Children Have Doshas Too
Editor’s Note: This article was originally published on September 10, 2012.
Whenever I pass a schoolyard or a playground, I always play the Dosha Game. It’s a made-up game where I try to spot the little Vatas, Pittas, and Kaphas. It’s a perfect place to hone your Ayurveda skills because it’s easy to differentiate the doshas.
Children Have Doshas Too
Truth be told, we are not exactly doshas. The doshas are energies or forces in nature that make up our unique constitution (Prakriti).
Here in the West, we sometimes simplify things by referring to someone as being more Vata, Pitta, or Kapha.
In India, where Ayurveda originated, this practice of identifying people by their dosha is not so prevalent. The focus is on the person’s current state of health (Vikriti), which is as it should be.
Nevertheless, I often find myself obsessed with observing which dosha is more prevalent in people, and it’s often easier with children, who haven’t yet lived a lifetime of being in a state of imbalance.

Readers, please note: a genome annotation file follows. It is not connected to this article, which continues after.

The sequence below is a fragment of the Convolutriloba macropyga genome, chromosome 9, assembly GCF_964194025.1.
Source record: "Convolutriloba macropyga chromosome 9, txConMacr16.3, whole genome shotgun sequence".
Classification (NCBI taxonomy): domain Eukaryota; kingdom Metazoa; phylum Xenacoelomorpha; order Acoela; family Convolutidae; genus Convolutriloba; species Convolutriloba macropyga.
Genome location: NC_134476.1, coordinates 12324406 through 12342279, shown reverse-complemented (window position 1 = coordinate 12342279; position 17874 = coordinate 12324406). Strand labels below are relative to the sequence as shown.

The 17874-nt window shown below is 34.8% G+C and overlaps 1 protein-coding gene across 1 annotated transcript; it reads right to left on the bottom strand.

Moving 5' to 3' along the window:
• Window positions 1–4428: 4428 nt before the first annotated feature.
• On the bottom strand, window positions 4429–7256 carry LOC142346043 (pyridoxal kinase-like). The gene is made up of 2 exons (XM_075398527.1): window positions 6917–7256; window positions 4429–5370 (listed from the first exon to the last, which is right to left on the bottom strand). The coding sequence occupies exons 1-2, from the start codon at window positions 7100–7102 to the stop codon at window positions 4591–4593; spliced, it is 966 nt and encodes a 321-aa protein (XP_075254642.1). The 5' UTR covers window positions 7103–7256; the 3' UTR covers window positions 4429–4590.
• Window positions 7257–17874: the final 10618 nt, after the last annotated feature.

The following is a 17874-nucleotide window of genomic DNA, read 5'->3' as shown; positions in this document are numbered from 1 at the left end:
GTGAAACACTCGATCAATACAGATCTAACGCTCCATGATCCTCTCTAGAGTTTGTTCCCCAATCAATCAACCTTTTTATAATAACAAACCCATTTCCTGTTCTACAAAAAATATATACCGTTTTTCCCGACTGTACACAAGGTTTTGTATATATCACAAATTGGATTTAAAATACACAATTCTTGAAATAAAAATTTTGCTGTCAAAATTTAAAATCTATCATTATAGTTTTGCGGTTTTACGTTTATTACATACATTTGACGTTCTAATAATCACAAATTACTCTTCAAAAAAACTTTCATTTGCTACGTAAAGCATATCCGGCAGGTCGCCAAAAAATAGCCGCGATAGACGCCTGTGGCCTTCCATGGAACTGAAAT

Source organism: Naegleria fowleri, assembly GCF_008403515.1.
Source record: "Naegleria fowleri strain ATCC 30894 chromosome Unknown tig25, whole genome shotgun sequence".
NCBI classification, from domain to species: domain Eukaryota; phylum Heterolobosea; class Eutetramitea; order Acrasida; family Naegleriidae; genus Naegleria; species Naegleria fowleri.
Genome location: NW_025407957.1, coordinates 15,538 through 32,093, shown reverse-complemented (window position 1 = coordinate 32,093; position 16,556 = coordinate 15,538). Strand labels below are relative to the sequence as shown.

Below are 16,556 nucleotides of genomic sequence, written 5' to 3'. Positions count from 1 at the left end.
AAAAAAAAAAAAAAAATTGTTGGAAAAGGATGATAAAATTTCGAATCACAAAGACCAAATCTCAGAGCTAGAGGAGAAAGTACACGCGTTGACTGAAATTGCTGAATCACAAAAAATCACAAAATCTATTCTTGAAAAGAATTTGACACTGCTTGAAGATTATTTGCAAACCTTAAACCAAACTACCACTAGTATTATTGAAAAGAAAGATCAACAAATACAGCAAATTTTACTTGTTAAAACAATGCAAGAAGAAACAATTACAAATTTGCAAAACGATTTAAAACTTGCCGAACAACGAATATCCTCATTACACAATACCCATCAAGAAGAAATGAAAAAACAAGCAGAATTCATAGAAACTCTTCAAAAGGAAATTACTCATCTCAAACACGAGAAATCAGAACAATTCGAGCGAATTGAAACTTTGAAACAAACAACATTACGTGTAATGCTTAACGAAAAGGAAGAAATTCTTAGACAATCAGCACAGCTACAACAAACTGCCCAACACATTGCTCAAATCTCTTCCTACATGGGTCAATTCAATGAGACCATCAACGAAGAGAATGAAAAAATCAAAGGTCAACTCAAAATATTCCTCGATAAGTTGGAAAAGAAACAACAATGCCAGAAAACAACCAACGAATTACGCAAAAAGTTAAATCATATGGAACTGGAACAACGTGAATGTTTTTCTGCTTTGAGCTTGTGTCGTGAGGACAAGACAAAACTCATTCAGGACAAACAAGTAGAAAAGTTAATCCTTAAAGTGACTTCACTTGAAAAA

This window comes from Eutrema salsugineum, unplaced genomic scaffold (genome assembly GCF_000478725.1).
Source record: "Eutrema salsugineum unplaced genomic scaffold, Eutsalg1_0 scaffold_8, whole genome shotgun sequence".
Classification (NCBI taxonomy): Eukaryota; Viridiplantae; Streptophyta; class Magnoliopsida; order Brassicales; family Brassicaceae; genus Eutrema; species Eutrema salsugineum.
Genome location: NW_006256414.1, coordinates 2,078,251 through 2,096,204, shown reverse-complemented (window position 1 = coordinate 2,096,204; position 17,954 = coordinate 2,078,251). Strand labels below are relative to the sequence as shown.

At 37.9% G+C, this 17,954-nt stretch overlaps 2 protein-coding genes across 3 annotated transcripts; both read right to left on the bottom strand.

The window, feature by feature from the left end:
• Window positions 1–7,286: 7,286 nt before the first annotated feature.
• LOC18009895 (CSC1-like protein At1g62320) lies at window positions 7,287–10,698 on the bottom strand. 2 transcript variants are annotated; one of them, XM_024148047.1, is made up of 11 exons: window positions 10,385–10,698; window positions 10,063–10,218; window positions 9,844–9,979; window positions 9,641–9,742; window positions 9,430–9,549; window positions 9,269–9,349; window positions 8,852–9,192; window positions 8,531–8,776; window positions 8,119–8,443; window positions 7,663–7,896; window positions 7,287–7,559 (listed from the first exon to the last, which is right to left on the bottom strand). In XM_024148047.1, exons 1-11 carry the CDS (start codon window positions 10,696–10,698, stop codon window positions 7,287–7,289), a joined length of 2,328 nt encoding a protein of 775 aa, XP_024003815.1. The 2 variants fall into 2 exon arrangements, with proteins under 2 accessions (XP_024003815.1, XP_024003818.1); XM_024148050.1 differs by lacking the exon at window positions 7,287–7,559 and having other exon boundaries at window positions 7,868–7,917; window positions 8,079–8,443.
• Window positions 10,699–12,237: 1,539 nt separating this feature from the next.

The children who are predominantly Vata are usually the busy bees
–buzzing around joyfully, happy to be active no matter what their skill level is. But then they crash and burn. They’re all about movement and often don’t know when to stop.
Vata children are often labeled as ADHD.
Vata is the dosha of movement (elements are air/space) so by nature, they like to move. Or in other words, they can’t sit still.
They are highly creative and love change.
Vata children often learn quickly but forget just as quickly.